practices. Standards may need to be set regarding when use of lock is 
appropriate and not appropriate”.


>From public comment received from Patrick Mevzek (see 

4) "Whether standards or best practices should be implemented regarding use of 
Registrar Lock status (e.g., when it may/may not, should/should not be applied) 
(Issue #5); "

I would first would like that any discussion be put in line with the current 
protocols as "Registrar-Lock" was used with RRP which is now superseded by EPP 
for all gTLDs, and in EPP there are more that one status available to the 
registrar, where changes are more
fine-grained such as : clientXProhibited where X can be Transfer, Update, 
Renew, or Delete.

So I take from now on that we are here indeed speaking about the 
clientTransferProhibited status value that at registrar may use to
deny any outgoing transfer on a domain name he sponsors.

I believe that registrars should be free to use these statuses in any way they 
wish, or not all. This is specially true since registries are
starting to market services around their own set of available status, such as 
Verisign proposal at 

So these statuses should be available to registrars, that can use them related 
to their own business procedures, rules and customers

Instead of trying to limit registrars use of this status, I think it would be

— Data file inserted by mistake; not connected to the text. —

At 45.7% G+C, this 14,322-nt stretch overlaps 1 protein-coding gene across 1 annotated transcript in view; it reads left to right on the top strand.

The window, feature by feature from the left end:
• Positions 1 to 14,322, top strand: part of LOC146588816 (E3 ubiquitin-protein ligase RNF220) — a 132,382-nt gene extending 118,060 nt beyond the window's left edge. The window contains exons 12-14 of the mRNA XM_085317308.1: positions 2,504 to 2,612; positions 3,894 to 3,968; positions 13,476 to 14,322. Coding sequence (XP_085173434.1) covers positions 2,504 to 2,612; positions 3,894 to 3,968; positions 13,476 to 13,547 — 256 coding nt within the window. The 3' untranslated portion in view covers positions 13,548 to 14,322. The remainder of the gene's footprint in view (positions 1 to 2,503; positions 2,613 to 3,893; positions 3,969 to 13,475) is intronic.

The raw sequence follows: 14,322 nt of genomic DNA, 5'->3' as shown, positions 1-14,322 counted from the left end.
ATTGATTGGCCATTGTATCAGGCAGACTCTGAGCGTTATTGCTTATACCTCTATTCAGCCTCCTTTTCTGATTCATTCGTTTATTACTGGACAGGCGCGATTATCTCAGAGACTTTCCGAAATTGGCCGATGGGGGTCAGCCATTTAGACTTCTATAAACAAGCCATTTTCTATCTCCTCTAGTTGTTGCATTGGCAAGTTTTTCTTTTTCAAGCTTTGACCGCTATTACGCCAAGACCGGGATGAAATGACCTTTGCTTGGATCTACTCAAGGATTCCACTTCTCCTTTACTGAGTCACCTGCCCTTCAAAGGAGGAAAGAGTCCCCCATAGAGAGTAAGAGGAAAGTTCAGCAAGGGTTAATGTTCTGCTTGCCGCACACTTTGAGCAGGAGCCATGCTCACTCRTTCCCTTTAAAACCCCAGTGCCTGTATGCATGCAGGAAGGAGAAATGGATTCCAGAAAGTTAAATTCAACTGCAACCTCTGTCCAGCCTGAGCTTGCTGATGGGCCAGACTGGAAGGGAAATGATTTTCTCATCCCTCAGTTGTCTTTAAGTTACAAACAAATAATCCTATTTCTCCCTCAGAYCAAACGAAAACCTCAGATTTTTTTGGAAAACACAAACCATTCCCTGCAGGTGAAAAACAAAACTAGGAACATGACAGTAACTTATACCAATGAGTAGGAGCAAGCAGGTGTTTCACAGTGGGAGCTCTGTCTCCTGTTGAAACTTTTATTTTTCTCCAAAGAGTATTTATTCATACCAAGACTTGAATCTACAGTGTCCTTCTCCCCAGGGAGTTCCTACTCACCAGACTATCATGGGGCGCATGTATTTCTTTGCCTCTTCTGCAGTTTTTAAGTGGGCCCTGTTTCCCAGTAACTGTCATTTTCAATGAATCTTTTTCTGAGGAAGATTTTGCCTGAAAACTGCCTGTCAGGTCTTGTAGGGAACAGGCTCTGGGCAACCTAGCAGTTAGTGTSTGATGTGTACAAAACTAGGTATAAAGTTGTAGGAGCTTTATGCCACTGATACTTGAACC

better to make sure that registrant and end customers have
the possibility to change this status online through their respective 
registrars. For that, besides handling spontaneous incoming
complaints from users, ICANN should commission yearly review of registrars 
using people acting as clients, unknown to the registrar
tested, and then they would be able to verify that each registrar let its 
registrant change that status value per their wishes.

I would also like to point out that in EPP, each status value can be associated 
with a message (in any language, as a language tag can be
provided alongside the message), explaining the reason of the status. This 
message is optional and seems to be seldom used, but it could be
useful for registrars to provide it as it would give an explanation for the 
basis that enabled this status value.

This would enable the registry and/or ICANN to immediately assess if the 
statuses are used for valid purposes and in accordance with
relevant policies, if registrars are required to file the message with a valid 

5) Whether, and if so, how to best clarify denial reason #7: A domain name was 
already in "lock status" provided that the Registrar provides
a readily accessible and reasonable means for the Registered Name Holder to 
remove the lock status (Recommendation from the IRTP Denials WG). "

As explained in my previous point:
- Registrar should be required to document why a domain is in 
clientTransferProhibited status (which would then automatically explain, 
without any explicit action, why a transfer request would fail)
- yearly verification should be made to ensure that indeed end clients are able 
to switch this lock on or off as they wish.
ICANN may maintain a webpage explaining, for each registrar, the specific 
procedure to follow for end users wanting to change the
locking attribute.

I also agree that this issue (number 5) should be handled together with the 
previous one (issue 4). And the example given as footnote on page 24 seems 
reasonable to me in order to assess how much having access to the locking 
procedure is easy at each registrar.